The Common Reporting Standard: draft Jersey legislation released04 Nov 2015
The draft Taxation (Implementation) (International Tax Compliance) (Common Reporting Standard) (Jersey) Regulations 201- (the "Regulations") were lodged au Greffe on 13 October 2015. The purpose of the Regulations is to give effect to Jersey's obligations to improve international tax compliance based on the Common Reporting Standard ("CRS") for the Automatic Exchange of Financial Information approved by the OECD. Once the Regulations are ratified, they will come into effect on 1 January 2016, as Jersey is an early adopter of the CRS.
Unlike the UK legislation for CRS (which has sought to combine FATCA, CRS and the EU Directive dealing with international tax compliance), the Jersey Regulations only focus on the CRS. The Regulations contain the following key provisions:
Interaction between CRS and FATCA
Where certain words and expressions used in FATCA are also defined in the CRS, a reporting financial institution may use the definition in FATCA (or any other agreement for the automatic exchange of tax information) in so far as such use would not frustrate the purposes of the CRS. The words and expressions in respect of which a financial institution may adopt this approach are set out in Schedule 1 to the Regulations. One of the effects is that it may still be possible for reporting financial institutions to maintain the classification of their entities where they have chosen to use the FATCA definitions, rather than the CRS definitions.
Procedures for identifying, reviewing and reporting reportable accounts
A reporting financial institution must establish and maintain arrangements which enable the financial institution to carry out the applicable due diligence requirements. Further, the financial institution must maintain records for 6 years.
As an early adopter of the CRS, Jersey financial institutions must prepare their first returns in respect of the 2016 year. Such a return would be in respect of reportable accounts maintained by the financial institution during the 2016 calendar year. This means that Jersey financial institutions will be required to file their first CRS returns to the Comptroller of Taxes in Jersey by 30 June 2017.
The Schedule to this note lists:
- the other jurisdictions which have signed up as early adopters of CRS (and are therefore also required to commence gathering information in 2016 and report in 2017);
- the jurisdictions which have agreed to commence gathering information in 2017 and provide its first CRS return in 2018; and
- the jurisdictions whose commencement of the CRS shall be specified by Ministerial Order.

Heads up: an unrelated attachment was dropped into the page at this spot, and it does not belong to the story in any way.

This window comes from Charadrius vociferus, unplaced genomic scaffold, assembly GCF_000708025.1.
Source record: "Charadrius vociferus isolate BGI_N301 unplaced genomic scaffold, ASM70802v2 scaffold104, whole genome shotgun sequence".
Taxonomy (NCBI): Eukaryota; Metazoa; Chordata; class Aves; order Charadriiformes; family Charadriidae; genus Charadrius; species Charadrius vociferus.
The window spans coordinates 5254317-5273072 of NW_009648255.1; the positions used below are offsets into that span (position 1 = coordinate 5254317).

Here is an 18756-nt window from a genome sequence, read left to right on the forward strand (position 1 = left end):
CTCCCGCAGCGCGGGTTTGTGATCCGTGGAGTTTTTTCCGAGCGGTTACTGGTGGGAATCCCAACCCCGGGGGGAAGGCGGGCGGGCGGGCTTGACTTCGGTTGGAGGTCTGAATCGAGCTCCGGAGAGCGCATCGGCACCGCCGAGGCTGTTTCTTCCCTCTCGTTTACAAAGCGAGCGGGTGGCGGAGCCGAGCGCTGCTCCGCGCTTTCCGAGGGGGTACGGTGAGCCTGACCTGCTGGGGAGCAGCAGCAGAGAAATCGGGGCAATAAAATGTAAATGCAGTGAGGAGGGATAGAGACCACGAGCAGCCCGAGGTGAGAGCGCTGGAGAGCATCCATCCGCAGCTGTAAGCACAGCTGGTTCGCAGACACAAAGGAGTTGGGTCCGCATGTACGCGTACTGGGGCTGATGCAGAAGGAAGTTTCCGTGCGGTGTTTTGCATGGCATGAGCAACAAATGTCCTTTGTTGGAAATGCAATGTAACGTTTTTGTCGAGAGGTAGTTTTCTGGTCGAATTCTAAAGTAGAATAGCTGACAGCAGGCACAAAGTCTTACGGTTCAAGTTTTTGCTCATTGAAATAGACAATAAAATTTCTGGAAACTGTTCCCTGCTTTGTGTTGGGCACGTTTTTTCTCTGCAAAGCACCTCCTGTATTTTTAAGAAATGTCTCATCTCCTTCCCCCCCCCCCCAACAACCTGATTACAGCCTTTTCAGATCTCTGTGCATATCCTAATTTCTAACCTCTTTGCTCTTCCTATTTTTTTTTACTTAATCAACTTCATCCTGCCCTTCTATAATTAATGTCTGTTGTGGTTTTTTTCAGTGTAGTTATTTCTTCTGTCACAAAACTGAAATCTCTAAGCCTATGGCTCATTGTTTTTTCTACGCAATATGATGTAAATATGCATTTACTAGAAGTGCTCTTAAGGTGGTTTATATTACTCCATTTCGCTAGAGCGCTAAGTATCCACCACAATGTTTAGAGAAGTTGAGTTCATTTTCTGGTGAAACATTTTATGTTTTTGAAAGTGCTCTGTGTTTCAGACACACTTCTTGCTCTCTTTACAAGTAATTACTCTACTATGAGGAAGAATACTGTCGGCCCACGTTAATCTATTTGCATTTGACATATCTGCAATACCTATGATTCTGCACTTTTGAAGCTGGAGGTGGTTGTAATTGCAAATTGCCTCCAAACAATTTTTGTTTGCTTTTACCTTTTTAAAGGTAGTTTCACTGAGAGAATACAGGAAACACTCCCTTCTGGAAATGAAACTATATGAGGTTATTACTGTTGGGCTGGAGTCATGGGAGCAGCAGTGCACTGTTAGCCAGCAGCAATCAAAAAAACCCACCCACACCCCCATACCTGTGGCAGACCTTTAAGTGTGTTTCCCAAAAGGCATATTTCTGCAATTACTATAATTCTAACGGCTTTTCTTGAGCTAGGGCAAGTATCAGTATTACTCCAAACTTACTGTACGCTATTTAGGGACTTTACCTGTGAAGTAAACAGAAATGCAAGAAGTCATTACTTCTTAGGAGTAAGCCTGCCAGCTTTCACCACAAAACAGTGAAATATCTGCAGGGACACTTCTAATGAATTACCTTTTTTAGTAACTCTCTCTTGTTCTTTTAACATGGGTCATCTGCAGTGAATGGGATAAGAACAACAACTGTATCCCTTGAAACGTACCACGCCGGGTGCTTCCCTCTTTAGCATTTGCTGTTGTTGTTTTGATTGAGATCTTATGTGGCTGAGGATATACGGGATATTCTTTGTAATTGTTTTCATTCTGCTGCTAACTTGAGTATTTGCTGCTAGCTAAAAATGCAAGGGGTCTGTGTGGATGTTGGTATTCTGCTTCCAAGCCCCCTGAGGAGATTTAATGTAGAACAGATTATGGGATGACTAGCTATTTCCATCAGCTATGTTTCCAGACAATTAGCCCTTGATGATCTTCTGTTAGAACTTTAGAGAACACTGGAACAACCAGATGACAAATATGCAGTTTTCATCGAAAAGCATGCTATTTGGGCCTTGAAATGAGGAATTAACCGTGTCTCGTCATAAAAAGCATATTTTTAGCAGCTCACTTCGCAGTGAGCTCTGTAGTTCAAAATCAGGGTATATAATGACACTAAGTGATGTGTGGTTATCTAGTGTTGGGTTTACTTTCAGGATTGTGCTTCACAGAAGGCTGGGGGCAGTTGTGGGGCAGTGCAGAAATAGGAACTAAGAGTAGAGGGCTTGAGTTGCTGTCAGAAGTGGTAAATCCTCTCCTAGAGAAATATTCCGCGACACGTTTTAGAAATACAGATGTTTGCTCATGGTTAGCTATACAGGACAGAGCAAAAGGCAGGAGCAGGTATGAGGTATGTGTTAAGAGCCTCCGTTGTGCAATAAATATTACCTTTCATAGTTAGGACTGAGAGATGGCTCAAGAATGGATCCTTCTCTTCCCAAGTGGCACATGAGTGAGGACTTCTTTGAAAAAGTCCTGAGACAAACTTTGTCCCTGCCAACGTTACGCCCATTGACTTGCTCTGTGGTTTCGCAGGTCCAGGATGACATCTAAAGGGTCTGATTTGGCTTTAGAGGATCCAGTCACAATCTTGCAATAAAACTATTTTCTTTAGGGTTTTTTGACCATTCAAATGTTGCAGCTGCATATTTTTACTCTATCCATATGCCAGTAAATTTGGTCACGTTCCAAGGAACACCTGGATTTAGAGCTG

To avoid duplication of reporting under UK FATCA and the CRS, it is proposed that certain information which is required to be reported under FATCA will be reported as part of the CRS report in 2017 (in respect of the 2016 year), even though such information is not required to be reported under the CRS until 2018. Such information relates to pre-existing individual low value accounts and pre-existing entity accounts that were identified as reportable in 2017.
Third party service providers
The CRS does not provide for the concept of a sponsoring arrangement. However, the Regulations make it possible for financial institutions to use service providers to undertake due diligence and reporting obligations on behalf of a financial institution. This means that it may be possible for a financial institution to maintain the current reporting arrangement it has in place where it relies on another entity to carry out its reporting obligations. However, any such arrangement that is in place must be reviewed to ensure the specific terms are appropriate for the CRS.
The Regulations contain penalty provisions which are considerably more detailed than those under the FATCA regulations.
Alternative reporting regime ("ARR")
Unlike under UK/Jersey FATCA, the CRS does not provide for the ARR for UK resident non-domiciled individuals. It is the UK's intention to unify reporting under FATCA and CRS in respect of the Crown Dependencies and Overseas Territories once the CRS comes into effect. Jersey has agreed to such transitional approach. This means that from 1 January 2016, it will no longer be possible for financial institutions to report under the ARR (which is only available under UK FATCA). However, financial institutions which have elected to report under the ARR will continue to be able to report under the ARR in respect of the 2014 and 2015 years.
While the Regulations set out the broad framework as to a Jersey financial institution's obligations under the CRS, in order to comply with the CRS, a financial institution would need to understand the specific due diligence and reporting obligations which are set out in the CRS guidance notes. It is expected that the Jersey government will also publish supplemental guidance notes for the CRS to assist Jersey financial institutions to understand their obligations. There are many differences between the requirements under FATCA and CRS, therefore, it is important that financial institutions review the procedures they have adopted for FATCA and take advice in order to ensure they comply with the CRS.
Bedell Cristin has extensive experience in advising Jersey financial institutions, settlors and beneficiaries on issues arising from FATCA, CRS and other obligations for the automatic exchange of information. We would be delighted to assist with your queries.
[Please refer to the pdf document for Schedule]